For all of us involved in scaling a business, having the right team is an essential ingredient.  The second half of that is to retain them.  When lockdown first hit businesses, many people looked with horror at both those challenges.  Some are still struggling.  I set out to find the expert secrets of the people who are triumphing.
    Finding people to recruit
    Jimmy Williams is the CEO of the Urban Jungle, which provides insurance to generation rent and millennials.  They doubled their team in 2020 and anticipate doing the same this year. Jimmy finds they are swamped with applications, but not necessarily people with the right qualifications, so they plan to improve their filtering.  They find Zoom works for interviewing, but they like to do practical tests, so they also plan to develop these in exploding formats to prevent sharing between applicants.
    Jimmy says that it is “harder is getting to someone’s personality, so we often ask more direct questions about that. It’s not like anyone has any out of work interests at the moment, so we have to get it out of them!”
    Donald Lindsay is People Operations Director at the hugely successful FreeAgent, which makes award-winning cloud accounting software for small businesses and their accountants. While FreeAgent has had low turnover, when Donald has needed to recruit, he too found a great pool of motivated talent in the market last year and expects to see much the same this.
    Natalie Lewis of Dynamic HR Services also feels that with so many good people who will be made redundant, the talent pool will be large in 2021, but the key will be in the selection.  The choice is even more comprehensive than before. Entrepreneurs worldwide are no longer restricted to employing people locally or even nationally.  A global company in San Francisco might be hiring someone who lives in a remote Cornish cottage.  But pulling precisely the right fish out of a worldwide ocean will challenge everyone in the business of recruitment in 2021.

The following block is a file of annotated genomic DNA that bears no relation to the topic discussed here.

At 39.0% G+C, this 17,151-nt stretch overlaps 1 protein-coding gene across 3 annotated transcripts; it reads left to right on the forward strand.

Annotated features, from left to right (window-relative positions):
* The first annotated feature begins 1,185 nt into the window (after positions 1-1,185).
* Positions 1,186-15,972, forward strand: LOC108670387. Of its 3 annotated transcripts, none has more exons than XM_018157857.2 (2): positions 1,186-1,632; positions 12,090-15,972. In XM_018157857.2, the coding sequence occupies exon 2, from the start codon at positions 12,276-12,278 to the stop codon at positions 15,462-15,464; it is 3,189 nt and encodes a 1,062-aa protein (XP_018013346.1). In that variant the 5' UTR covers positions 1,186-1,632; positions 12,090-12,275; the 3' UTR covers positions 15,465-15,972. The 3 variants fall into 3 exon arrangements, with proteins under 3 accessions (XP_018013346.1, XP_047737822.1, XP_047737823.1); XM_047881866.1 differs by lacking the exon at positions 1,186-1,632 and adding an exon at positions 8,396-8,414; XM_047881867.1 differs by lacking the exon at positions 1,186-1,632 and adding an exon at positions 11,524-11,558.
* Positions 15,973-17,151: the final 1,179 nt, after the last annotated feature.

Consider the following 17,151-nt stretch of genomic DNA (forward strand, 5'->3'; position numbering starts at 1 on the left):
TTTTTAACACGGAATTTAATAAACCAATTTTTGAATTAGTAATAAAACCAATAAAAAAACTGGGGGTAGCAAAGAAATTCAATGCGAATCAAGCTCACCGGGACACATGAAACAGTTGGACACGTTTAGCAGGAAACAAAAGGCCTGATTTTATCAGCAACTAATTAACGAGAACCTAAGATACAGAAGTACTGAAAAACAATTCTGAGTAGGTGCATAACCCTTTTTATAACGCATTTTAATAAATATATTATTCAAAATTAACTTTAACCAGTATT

Integration post recruiting:
    Both Jimmy and Natalie agree, the biggest challenge is often not the recruitment but integrating them remotely.  “It’s not like it can happen by osmosis or down the pub,” Jimmy points out.  Urban Jungle encourages everyone in their team to bring their personality to work, but Jimmy admits it is hard to do.
    Companies have to create that crucial buy-in to vision, mission, and culture, and this has the crux of the lockdown challenge, which Natalie describes as behavior onboarding.  “Previously, with people in an office together, it was much easier for newbies to pick it the culture and internalize it from the people around them, what they hear and see, embodied in the physical room.”  Without it happening naturally, leaders have to create it.
    Natalie believes it is the companies that have been open to change and adapting that are thriving and cites Gitlab as a perfect example.  They have a flat structure, high accountability, and responsibility.  Natalie believes that even post-pandemic, companies like this will retain hybrid working.
    FreeAgent moved the whole company to remote work in March last year and quickly adapted to virtual recruitment.  Donald says this meant both updating their range of interview guides and processes so they cover online settings and upskilling their staff so they could properly manage and lead this work.
    “Even before the pandemic,” Donald adds, “we were looking at how we could strengthen the employee experience at FreeAgent. 2021 will see us building on these strong foundations.”
    Creating culture and retention from day one
    I asked all three of my experts for their top tips, practices that they find work best to build and retain great teams in new times:
    Jimmy’s top tips:
    Jimmy says that they work “very hard to keep the team both productive and happy.  “We’re trying to maintain our usual levels of transparency, despite being in a physically different space, which makes that difficult.”  One thing they do to maintain transparency is that some of their senior team members now have ‘open 1-2-1s’ with their direct reports so that more junior team members can eavesdrop on what is going on like they would in the office.”